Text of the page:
Turkey ar­rests head of op­po­si­tion news­pa­per

Kuwait Times - - INTERNATIONAL -

IS­TAN­BUL: Turkey yes­ter­day de­tained the board chair­man of op­po­si­tion daily Cumhuriyet, ac­cord­ing to the pa­per, which has been the tar­get of an in­ten­si­fy­ing crack­down since July’s failed coup. Akin Ata­lay was taken into cus­tody at Is­tan­bul’s air­port af­ter ar­riv­ing from Ger­many, said Cumhuriyet, which also saw nine of its staff ar­rested last week amid swelling con­cern over media free­dom in Turkey.

The pa­per has in re­cent years taken a strong line against Pres­i­dent Re­cep Tayyip Er­do­gan’s rul­ing Islamic-rooted Jus­tice and De­vel­op­ment Party (AKP). Ata­lay was tar­geted by a war­rant that was part of a probe into “ter­ror­ist ac­tiv­i­ties”, and ush­ered into a po­lice ve­hi­cle wait­ing for him on the tar­mac. Some 35,000 peo­ple have been ar­rested and tens of thou­sands more have lost their jobs - in­clud­ing mil­i­tary of­fi­cers, judges, teach­ers, civil ser­vants and jour­nal­ists - in a sweep­ing crack­down in the wake of the failed July bid to oust Er­do­gan. Since the coup at­tempt, over 100 jour­nal­ists have been ar­rested while 170 media or­gans in­clud­ing news­pa­pers and broad­cast­ers have been closed down, the Turkey Jour­nal­ists’ As­so­ci­a­tion has said on its web­site. Turkey was ranked 151st of 180 coun­tries in the 2016 World Press Free­dom in­dex pub­lished by Re­porters With­out Bor­ders (RSF). Speak­ing to AFP, RSF ed­i­tor-in-chief Vir­ginie Dan­gles de­scribed what she called “an un­prece­dented wave of ar­rests... un­der the guise of ab­surd ac­cu­sa­tions.”

She ap­pealed to the world com­mu­nity to “make the Turk­ish gov­ern­ment un­der­stand that this re­pres­sive re­sponse can­not go with­out con­se­quences”. Last week, nine MPs from the op­po­si­tion pro-Kur­dish Peo­ple’s Demo­cratic Party (HDP), in­clud­ing its co-lead­ers Se­la­hat­tin Demir­tas and Fi­gen Yuk­sekdag, were de­tained pend­ing a trial on ter­ror charges ex­pected to be­gin Fri­day.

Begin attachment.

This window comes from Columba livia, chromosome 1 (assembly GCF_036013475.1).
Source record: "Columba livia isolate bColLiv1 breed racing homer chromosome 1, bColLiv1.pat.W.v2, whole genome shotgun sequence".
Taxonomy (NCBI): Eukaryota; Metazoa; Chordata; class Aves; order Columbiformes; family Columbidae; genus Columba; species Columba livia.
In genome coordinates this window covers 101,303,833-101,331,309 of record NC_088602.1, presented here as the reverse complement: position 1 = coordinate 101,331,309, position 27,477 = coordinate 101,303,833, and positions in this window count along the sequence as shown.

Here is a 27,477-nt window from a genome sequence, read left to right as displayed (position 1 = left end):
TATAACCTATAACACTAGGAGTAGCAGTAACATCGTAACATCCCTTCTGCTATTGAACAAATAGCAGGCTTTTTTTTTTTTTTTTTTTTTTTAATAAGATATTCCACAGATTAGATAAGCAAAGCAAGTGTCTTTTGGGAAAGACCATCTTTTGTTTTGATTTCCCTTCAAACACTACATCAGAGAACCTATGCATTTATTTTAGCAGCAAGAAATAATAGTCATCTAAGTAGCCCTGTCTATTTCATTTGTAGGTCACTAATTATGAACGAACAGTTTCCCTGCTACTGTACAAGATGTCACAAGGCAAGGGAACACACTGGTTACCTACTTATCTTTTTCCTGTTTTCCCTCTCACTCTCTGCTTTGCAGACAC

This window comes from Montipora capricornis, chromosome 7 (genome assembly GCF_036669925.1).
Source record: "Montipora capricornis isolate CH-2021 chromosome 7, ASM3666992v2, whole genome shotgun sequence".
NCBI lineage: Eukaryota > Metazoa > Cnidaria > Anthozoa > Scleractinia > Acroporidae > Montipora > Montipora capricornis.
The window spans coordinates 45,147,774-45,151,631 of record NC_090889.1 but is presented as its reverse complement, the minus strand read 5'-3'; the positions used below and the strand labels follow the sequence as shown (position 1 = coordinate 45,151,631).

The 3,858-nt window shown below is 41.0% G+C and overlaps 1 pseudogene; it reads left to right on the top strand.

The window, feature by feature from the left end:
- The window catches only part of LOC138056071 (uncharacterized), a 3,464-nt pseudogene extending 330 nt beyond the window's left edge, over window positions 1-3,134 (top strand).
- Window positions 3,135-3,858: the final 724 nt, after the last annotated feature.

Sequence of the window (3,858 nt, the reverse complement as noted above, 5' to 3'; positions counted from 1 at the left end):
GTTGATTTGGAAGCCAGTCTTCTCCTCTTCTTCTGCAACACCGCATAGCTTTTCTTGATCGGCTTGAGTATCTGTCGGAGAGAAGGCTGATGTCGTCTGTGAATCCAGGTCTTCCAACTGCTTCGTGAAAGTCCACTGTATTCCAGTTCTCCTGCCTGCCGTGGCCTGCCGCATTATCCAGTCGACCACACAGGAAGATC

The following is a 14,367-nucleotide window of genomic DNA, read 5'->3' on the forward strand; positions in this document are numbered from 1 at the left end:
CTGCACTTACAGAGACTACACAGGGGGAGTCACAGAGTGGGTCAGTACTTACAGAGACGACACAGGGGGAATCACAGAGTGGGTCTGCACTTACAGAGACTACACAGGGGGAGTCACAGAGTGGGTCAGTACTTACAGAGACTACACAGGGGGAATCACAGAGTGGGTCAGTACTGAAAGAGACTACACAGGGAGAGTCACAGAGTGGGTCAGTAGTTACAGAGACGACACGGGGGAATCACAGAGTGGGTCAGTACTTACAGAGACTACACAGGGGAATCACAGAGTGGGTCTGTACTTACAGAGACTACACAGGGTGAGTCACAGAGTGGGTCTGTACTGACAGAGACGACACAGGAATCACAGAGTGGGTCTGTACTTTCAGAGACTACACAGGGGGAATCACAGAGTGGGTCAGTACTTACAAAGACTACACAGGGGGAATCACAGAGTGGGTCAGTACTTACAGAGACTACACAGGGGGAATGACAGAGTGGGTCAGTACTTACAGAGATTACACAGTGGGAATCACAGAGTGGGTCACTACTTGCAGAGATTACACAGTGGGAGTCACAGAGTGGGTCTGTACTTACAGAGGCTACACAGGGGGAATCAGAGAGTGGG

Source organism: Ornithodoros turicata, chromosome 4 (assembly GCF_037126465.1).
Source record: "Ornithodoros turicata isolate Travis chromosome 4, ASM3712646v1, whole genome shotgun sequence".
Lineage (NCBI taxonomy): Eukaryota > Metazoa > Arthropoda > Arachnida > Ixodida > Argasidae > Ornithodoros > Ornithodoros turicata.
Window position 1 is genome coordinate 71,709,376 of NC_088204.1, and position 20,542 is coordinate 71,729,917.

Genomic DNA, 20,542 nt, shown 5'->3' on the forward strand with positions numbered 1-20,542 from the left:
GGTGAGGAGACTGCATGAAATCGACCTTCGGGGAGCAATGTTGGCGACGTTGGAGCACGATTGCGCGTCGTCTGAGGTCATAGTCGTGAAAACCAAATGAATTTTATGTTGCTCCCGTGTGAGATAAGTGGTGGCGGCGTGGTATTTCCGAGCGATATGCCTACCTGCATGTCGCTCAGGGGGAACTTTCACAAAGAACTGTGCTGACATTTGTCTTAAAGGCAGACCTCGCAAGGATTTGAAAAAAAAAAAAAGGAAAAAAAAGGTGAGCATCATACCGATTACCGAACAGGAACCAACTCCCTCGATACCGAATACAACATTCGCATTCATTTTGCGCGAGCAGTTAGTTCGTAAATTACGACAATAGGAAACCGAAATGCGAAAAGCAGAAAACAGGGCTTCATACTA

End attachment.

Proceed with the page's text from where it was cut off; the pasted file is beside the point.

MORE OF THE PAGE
‘Back­slid­ing’ on Fun­da­men­tal Rights

Cumhuriyet’s ex­iled for­mer ed­i­torin-chief, Can Dun­dar, fled to Ger­many ear­lier this year while ap­peal­ing against a prison term for re­veal­ing state se­crets. Dun­dar was given nearly six years be­hind bars for a story about a ship­ment of arms in­ter­cepted at the Syr­ian border, which had prompted a fu­ri­ous Er­do­gan to warn Dun­dar he would “pay a heavy price”. Er­do­gan’s op­po­nents and rights groups have ac­cused au­thor­i­ties of us­ing the state of emer­gency af­ter the failed putsch to sti­fle crit­ics. “Cumhuriyet is the voice and breath of Turkey,” said Huseyin Karab­u­lut, who was among sup­port­ers in front of the pa­per’s Is­tan­bul of­fices. He feared the pa­per could be taken over by au­thor­i­ties as the Za­man daily was in March. Among the nine to be held ahead of trial were Cumhuriyet’s ed­i­tor-in-chief Mu­rat Sabuncu, cel­e­brated car­toon­ist Musa Kart and in­flu­en­tial anti-Er­do­gan colum­nist Kadri Gursel.

MINSK, Be­larus: Turkey’s Pres­i­dent Re­cep Tayyip Er­do­gan (left) and Be­laru­sian Pres­i­dent Alexan­der Lukashenko shake hands dur­ing the in­au­gu­ra­tion cer­e­mony of a mosque yes­ter­day.

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